It all looked promising. In June, President Barack Obama commended Yemen on its progress toward openness and democracy as a “model” for the rest of the region. “You look at a country like Yemen—a very impoverished country and one that has its own sectarian or ethnic divisions—there, we do have a committed partner in President Hadi and his government,” Obama said.

“In Yemen, a wide-ranging national dialogue” might have taken a long time, Obama said, but it “helped to give people a sense that there is a legitimate political outlet for grievances that they may have.” That process, he said, had helped enormously in countering the Al-Qaeda terrorists that had taken residence in Yemen “without putting large numbers of U.S. troops on the ground.”

Last month, Obama again cited Yemen as a place where America can combat Islamist terrorists while political reform was setting the country on the right path toward stability. The “strategy of taking out terrorists who threaten us, while supporting partners on the front lines, is one that we have successfully pursued in Yemen and Somalia for years,” he said.

He spoke too soon. While his national security advisers were turning their attention to the fight against the newest threat on the terror horizon: the Islamic State, the group commonly known as ISIS.

The ISIS threat was considered so serious in Washington that the White House was even considering cooperating with its old nemesis Iran, and its allies, to fight the murderous Sunni extremist group, which had captured vast areas of Iraq and Syria. To that end, administration officials recently dismissed Turkish demands to topple the Iranian-backed Syrian president, Bashar Assad, to concentrate on the war against ISIS.

Perhaps sensing this development, Abdel-Malek al-Houthi, a scion of his Yemeni Shiite clan, decided to make his move. On September 21, as the Houthis signed yet another U.N.-brokered deal with President Hadi to advance the power-sharing transition process, they occupied two-thirds of Sanaa, putting roadblocks across the capital and forcefully occupying all government buildings.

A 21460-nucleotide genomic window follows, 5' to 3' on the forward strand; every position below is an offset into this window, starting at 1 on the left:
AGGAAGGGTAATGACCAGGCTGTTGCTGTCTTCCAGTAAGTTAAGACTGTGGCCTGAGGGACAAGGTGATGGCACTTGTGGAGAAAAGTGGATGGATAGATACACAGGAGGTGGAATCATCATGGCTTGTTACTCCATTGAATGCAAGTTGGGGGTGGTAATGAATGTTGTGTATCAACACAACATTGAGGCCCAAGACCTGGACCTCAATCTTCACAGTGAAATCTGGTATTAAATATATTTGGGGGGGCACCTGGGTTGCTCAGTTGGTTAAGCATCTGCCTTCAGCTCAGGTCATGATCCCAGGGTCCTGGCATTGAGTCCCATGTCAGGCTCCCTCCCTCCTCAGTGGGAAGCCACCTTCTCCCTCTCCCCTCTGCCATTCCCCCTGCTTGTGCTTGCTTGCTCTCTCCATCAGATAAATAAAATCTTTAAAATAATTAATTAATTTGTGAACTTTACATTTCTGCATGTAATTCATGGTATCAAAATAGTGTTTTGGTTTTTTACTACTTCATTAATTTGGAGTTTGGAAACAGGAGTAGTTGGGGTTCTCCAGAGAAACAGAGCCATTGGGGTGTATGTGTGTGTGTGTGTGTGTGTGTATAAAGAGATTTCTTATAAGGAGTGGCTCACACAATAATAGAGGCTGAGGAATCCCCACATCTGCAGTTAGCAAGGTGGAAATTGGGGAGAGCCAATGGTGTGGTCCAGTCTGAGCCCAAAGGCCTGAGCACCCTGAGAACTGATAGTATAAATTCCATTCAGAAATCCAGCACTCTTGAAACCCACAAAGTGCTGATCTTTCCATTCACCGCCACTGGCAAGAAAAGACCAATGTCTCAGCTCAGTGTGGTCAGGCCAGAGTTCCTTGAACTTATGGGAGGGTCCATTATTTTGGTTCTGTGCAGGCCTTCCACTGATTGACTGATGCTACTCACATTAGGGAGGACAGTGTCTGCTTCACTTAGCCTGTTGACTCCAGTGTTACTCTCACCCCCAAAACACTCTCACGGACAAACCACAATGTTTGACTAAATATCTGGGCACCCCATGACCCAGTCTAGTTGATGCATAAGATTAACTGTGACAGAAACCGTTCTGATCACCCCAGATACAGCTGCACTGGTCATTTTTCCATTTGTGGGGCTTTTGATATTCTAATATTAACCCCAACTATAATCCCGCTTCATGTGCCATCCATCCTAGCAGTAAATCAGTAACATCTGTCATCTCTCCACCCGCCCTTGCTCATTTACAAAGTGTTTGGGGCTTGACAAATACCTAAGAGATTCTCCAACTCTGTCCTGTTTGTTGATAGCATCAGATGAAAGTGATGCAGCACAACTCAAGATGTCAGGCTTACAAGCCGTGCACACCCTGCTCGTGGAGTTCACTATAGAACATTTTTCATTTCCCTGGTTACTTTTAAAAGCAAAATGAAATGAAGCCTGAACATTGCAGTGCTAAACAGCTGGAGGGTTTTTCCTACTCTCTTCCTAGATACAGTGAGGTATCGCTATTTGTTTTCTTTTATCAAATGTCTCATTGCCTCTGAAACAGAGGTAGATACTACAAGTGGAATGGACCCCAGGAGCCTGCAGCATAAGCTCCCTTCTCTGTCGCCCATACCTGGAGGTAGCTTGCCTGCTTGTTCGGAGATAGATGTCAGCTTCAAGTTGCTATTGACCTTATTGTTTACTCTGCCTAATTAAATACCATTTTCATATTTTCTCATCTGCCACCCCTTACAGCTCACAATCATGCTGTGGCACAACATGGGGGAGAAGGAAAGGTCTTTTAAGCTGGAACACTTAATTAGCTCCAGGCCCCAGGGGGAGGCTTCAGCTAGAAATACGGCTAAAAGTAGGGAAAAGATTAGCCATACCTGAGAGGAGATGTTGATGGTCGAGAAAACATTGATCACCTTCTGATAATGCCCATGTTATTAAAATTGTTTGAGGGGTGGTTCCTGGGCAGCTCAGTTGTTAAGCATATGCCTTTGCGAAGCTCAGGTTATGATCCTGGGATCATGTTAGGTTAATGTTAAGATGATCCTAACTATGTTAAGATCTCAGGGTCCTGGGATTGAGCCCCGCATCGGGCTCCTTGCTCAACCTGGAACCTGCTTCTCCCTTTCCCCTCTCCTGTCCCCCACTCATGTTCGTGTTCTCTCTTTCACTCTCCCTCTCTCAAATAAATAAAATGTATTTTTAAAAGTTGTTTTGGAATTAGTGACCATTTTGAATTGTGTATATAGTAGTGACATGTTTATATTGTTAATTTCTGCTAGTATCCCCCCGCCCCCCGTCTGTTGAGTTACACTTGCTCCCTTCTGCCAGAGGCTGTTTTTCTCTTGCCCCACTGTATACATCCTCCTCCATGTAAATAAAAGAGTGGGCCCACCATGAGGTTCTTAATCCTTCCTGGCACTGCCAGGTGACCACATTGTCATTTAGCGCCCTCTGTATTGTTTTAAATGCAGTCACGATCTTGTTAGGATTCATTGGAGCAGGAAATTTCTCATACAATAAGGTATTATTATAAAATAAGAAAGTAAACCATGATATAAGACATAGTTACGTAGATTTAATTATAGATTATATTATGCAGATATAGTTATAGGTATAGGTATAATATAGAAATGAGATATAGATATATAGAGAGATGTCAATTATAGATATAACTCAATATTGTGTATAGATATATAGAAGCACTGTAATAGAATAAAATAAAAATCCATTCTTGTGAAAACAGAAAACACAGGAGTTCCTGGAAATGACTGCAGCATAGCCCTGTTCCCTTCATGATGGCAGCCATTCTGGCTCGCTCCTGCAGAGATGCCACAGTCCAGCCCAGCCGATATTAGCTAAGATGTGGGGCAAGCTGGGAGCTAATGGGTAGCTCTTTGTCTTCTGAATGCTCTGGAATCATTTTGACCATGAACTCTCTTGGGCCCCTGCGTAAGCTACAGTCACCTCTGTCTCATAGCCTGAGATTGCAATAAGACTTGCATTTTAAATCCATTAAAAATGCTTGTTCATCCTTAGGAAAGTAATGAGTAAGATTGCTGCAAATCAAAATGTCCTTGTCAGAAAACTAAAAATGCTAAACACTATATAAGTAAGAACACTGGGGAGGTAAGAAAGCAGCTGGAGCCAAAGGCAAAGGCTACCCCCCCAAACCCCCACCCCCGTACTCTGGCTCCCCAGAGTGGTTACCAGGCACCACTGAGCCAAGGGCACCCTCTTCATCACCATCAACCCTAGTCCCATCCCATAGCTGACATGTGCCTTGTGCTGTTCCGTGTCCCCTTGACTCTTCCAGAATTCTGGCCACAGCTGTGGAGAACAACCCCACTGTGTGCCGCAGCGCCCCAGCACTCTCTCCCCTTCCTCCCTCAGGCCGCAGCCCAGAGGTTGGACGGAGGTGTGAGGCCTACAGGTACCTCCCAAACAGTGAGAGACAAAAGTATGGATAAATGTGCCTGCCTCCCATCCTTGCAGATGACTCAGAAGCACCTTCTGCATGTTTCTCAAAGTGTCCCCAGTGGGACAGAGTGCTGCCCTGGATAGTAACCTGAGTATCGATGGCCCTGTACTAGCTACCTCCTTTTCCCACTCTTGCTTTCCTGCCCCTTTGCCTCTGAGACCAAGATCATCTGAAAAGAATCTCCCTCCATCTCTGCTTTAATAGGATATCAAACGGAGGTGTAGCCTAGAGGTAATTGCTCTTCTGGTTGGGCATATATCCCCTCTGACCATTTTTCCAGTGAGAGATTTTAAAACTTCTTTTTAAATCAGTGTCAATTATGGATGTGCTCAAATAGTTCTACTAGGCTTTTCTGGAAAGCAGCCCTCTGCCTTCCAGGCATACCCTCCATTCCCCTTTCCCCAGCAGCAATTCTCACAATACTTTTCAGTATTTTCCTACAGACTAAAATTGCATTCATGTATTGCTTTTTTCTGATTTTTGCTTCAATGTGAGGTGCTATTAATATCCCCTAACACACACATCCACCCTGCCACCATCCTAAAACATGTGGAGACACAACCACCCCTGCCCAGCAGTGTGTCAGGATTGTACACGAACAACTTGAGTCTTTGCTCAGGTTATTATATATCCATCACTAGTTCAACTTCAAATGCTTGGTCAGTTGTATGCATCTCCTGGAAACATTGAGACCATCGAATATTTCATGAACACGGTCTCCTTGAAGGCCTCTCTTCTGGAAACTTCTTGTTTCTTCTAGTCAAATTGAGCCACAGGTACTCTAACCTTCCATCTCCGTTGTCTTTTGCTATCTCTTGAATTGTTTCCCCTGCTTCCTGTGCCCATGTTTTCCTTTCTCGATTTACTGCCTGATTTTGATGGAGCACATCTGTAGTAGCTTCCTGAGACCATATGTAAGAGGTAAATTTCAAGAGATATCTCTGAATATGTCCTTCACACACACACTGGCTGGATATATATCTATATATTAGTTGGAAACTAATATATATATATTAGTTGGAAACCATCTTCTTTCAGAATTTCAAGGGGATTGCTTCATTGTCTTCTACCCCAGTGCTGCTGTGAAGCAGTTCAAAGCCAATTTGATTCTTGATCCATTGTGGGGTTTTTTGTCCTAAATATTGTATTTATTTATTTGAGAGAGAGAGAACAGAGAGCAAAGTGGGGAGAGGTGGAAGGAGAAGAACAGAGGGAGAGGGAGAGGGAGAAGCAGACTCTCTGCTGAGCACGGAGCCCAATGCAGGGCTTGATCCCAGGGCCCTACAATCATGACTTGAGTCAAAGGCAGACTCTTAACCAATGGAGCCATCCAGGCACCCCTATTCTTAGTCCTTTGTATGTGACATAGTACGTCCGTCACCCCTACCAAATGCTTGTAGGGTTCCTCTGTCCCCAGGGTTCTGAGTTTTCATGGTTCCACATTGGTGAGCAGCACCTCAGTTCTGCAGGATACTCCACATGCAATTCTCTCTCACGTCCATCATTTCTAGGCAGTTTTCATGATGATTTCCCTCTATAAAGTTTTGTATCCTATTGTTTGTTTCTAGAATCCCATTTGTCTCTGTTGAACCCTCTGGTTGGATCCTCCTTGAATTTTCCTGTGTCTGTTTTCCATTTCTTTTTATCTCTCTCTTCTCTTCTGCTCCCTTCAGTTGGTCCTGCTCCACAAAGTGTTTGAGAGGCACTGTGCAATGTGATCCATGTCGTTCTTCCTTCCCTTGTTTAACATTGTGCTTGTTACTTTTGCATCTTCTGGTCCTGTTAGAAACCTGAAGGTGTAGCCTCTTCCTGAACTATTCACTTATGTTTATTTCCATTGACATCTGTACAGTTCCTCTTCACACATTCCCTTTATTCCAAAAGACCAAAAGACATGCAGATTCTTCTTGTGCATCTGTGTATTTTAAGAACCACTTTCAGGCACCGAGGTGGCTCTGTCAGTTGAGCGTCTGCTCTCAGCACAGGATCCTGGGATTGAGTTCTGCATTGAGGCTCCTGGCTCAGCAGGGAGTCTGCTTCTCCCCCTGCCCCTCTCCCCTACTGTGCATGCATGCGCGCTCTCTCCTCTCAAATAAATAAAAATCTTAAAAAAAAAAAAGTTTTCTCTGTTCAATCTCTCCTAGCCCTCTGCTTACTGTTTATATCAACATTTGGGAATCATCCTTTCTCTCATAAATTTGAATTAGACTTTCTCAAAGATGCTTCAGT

A week ago, the Houthis nixed a move by Hadi to name a new prime minister, Ahmed Awad bin Mubarak, whom the president thought would be acceptable to them. The Western diplomat who has been watching Yemen for years explained that with their newfound powers, the Houthis would rather have their own “puppet” as prime minister than someone appointed by Hadi. He sensed the hand of Saleh, the ousted Yemeni strongman, behind the Houthi coup.

For nearly three years, Saleh has stewed in his juices, ruing his agreement to cede power. He stood down to escape the fate of former Egyptian president Hosni Mobarak, who was put on trial after being driven from power. But since his ousting, Saleh has become close to Assad, who, unlike Mubarak, has managed to hold on to power, despite the bloody Syrian civil war.

In addition to cozying up to Assad, Saleh, who like the Houthis is a Zaydi Shiite, has made deals with Iran and Hezbollah, its Lebanese-based proxy. Pulling strings through his son and members of the Yemeni military who had remained loyal to him, Saleh also repaired his ties with the Houthis, the clan that as president he had oppressed for decades.

Saleh and the Houthis played upon the political frustrations of the Shiites that had been bottled up for years, helping Iran to widen its zone of influence in the process. “Iran is helping the Shiite Muslim rebels in Yemen and elements who are interested in dividing up the country with it, so as to widen its influence,” Gerald Feierstein, the former American ambassador in Yemen, told the London-based Pan-Arab newspaper Al-Hayat recently.

The Zaydis—Yemen’s Shiites—have been oppressed by successive rulers in Sanaa since 1962, when their nearly 1,000-year rule over the country came to an end. Iran’s Revolutionary Guards and members of Hezbollah are now training Houthi fighters, hoping to ride their political frustration toward their aim of expanding Iran’s Shiite Crescent far beyond its current reach in Iraq, Syria and Lebanon.

So now the Al-Qaeda affiliate based in Yemen, which has long found itself in America’s crosshairs, has a new cause to rally around. With renewed clashes between Yemen’s two most extreme forces, and with the West busy elsewhere, any hope of making Yemen a model Arab federal republic has sharply dimmed.